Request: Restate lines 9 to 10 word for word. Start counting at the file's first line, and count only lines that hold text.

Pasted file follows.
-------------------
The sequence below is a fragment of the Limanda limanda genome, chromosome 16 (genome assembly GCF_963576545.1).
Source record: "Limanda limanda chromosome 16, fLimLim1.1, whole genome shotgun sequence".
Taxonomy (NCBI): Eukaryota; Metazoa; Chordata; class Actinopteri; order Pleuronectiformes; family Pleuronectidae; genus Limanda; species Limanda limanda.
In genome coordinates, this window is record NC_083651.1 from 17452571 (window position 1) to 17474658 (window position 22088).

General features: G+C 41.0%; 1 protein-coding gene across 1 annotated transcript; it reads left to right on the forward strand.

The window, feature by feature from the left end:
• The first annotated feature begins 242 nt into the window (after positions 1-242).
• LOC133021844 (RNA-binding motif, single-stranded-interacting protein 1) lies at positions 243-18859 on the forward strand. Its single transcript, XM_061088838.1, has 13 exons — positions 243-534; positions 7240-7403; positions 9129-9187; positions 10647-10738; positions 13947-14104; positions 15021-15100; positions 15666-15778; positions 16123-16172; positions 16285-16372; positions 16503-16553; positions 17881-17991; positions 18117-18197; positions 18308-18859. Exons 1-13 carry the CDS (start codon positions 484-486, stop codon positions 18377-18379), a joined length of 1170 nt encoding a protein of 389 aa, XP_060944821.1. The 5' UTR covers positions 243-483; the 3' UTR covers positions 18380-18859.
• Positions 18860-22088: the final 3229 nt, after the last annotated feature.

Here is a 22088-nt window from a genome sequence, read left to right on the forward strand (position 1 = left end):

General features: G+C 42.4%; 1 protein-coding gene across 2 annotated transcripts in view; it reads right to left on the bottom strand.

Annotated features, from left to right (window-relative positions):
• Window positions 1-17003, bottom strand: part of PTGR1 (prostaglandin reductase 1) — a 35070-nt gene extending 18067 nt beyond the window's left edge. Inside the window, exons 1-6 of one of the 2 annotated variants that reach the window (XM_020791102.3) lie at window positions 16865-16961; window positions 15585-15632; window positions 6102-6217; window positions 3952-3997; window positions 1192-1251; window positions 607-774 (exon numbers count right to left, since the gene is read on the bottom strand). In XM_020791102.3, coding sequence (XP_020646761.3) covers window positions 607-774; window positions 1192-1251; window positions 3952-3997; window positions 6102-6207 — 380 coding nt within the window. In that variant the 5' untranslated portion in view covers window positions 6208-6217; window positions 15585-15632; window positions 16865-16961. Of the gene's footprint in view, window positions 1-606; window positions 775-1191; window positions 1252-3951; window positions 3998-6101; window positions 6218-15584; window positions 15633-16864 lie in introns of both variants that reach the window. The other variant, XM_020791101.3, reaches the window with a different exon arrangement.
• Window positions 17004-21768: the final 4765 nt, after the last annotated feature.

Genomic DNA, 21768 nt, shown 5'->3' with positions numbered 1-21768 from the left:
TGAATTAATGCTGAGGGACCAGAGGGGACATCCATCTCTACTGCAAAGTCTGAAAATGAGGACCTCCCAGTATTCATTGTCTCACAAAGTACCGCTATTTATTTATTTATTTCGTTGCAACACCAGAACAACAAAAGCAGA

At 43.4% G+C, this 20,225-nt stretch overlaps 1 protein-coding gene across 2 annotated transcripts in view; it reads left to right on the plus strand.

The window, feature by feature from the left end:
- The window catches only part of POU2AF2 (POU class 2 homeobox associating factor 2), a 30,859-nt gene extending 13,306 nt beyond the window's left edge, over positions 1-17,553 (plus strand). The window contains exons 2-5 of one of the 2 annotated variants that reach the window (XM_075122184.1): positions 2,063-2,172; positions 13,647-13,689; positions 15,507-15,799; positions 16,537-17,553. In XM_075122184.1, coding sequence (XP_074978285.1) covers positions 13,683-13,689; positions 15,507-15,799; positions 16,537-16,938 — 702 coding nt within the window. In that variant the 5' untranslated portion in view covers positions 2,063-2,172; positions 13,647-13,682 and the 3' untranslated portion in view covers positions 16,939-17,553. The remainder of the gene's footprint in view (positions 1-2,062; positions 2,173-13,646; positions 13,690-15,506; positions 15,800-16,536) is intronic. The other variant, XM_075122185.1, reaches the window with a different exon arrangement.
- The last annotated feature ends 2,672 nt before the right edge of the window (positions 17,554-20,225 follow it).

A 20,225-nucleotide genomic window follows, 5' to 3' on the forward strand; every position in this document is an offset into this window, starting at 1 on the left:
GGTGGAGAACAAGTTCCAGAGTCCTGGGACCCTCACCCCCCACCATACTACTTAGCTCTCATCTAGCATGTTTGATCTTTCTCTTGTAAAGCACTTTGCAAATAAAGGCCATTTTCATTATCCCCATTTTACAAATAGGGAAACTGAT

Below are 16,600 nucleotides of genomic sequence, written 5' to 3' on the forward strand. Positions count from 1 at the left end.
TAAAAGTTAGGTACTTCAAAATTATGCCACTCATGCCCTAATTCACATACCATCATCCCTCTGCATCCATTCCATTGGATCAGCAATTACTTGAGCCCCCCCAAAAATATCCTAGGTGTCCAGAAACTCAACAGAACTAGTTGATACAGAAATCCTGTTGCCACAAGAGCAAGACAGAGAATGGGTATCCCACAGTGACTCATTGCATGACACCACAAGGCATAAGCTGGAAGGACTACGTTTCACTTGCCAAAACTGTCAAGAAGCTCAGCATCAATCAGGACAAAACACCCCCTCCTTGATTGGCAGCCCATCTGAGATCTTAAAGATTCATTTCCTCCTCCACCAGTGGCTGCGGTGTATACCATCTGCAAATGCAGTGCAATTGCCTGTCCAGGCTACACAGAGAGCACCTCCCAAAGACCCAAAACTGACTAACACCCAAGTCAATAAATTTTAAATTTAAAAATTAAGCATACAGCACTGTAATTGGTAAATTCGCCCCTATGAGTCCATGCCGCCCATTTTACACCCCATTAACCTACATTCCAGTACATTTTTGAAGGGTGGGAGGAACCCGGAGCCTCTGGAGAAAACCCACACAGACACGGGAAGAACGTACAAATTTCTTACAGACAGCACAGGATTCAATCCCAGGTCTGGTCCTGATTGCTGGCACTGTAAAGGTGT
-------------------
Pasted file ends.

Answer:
• Positions 18860-22088: the final 3229 nt, after the last annotated feature.

Here is a 22088-nt window from a genome sequence, read left to right on the forward strand (position 1 = left end):